U.S. banks have been called on to disburse hundreds of billions of dollars in government aid to struggling businesses and citizens hit hard by the novel Coronavirus pandemic.
But they aren't the only ones.
With 80 million Americans expected to receive $1,200 stimulus checks from the $2 trillion stimulus by Wednesday, fintech and payments companies are stepping in as well, showing they too can do the work of traditional banks.
PayPal announced recently that people can receive their stimulus check through their PayPal Cash Plus account using direct deposit.
The participation of fintechs in a process normally handled by traditional banks shows just how far these technology-heavy players have come in the world of financial services.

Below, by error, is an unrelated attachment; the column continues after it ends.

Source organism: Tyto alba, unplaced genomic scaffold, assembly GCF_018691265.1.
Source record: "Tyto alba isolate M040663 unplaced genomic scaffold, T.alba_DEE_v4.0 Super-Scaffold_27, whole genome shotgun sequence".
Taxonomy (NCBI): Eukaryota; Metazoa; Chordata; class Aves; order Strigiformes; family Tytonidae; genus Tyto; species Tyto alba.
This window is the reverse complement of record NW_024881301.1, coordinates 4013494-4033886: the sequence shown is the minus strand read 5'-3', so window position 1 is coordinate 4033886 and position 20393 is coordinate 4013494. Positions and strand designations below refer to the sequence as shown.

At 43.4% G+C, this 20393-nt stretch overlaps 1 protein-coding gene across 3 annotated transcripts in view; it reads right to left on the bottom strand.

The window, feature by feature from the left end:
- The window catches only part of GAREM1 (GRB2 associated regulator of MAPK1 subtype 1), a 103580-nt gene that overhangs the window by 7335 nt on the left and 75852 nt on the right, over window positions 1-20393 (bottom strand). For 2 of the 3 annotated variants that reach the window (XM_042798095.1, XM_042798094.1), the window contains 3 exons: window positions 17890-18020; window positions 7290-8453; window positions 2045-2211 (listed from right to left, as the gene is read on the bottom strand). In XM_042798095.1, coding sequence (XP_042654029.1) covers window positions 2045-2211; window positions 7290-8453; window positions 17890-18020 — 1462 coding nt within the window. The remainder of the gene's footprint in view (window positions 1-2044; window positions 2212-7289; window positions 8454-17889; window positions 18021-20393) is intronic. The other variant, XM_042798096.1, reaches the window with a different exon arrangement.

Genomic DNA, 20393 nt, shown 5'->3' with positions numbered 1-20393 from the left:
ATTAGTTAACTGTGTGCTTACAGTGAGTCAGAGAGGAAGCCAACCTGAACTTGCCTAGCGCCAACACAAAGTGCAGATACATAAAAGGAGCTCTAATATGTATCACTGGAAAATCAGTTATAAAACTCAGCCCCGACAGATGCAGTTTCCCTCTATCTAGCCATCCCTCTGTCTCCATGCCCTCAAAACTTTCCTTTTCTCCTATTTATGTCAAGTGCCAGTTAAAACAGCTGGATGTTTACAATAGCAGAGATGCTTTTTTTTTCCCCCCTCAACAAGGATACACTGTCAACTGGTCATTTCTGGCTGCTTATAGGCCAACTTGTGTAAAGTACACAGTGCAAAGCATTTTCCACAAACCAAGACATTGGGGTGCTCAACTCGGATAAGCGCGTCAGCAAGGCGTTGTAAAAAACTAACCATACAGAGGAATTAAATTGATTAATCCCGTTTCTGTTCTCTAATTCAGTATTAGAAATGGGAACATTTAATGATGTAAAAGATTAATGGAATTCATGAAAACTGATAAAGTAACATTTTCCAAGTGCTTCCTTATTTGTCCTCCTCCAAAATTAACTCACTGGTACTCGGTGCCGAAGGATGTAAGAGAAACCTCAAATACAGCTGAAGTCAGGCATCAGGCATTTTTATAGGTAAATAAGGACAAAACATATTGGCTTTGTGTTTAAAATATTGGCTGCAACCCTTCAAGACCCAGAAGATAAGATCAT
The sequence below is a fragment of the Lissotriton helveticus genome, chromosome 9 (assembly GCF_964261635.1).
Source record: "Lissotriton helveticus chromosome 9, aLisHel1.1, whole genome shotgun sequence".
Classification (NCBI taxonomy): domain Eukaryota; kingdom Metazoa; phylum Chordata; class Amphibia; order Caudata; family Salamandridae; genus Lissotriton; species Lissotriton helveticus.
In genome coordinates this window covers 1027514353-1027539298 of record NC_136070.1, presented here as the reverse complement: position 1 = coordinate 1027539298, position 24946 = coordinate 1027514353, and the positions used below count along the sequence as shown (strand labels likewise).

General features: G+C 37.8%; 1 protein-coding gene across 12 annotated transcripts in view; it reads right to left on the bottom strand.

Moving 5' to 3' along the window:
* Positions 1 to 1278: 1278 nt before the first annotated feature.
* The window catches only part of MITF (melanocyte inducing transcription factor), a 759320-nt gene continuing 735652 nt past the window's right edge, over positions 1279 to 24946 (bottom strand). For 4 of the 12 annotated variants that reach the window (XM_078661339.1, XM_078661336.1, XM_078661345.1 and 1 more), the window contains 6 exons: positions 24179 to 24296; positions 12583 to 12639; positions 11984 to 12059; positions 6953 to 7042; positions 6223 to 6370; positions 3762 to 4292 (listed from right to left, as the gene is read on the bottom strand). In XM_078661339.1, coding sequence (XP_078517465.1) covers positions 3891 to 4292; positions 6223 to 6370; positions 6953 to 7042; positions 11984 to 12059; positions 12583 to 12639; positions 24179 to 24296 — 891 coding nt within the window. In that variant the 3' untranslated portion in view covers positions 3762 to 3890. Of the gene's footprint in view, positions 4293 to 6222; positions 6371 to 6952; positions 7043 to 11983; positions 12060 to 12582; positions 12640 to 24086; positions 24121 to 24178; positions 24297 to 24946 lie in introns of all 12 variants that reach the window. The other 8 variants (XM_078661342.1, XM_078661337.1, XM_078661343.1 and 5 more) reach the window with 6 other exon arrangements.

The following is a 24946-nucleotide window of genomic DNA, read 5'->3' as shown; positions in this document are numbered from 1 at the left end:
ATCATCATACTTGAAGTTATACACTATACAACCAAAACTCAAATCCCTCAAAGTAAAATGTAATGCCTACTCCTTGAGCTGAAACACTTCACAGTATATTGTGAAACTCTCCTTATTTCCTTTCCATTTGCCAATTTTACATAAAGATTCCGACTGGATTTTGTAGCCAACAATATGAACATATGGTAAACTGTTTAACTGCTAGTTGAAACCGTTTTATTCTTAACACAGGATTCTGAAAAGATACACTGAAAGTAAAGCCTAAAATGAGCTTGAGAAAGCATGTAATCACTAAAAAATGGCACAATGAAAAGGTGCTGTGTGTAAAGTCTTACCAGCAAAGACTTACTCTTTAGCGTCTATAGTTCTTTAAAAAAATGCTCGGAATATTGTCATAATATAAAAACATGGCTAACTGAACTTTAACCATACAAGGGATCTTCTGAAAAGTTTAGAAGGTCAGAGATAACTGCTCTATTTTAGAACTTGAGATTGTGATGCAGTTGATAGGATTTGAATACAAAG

"For the 25% of Americans outside of the financial system, digital payment [systems] like PayPal provide the ability to participate in the digital economy, while also avoiding costly fees," Tom Hunter, a global consumer communications representative at PayPal, told Fox Business. He added, "By electing to receive the payment through PayPal, recipients can avoid going to a physical check-cashing location, or even missing a paper check if they are sheltering in place at a different address to their registered address."
In some instances, fintechs may be outperforming traditional financial service players.
Banks like Truist and Fifth Third Bancorp reported online outages today due to the surge of people checking their bank accounts for stimulus checks.
Meanwhile, the digital private bank Current has claimed that its "users are literally the first in the country to have received the stimulus checks."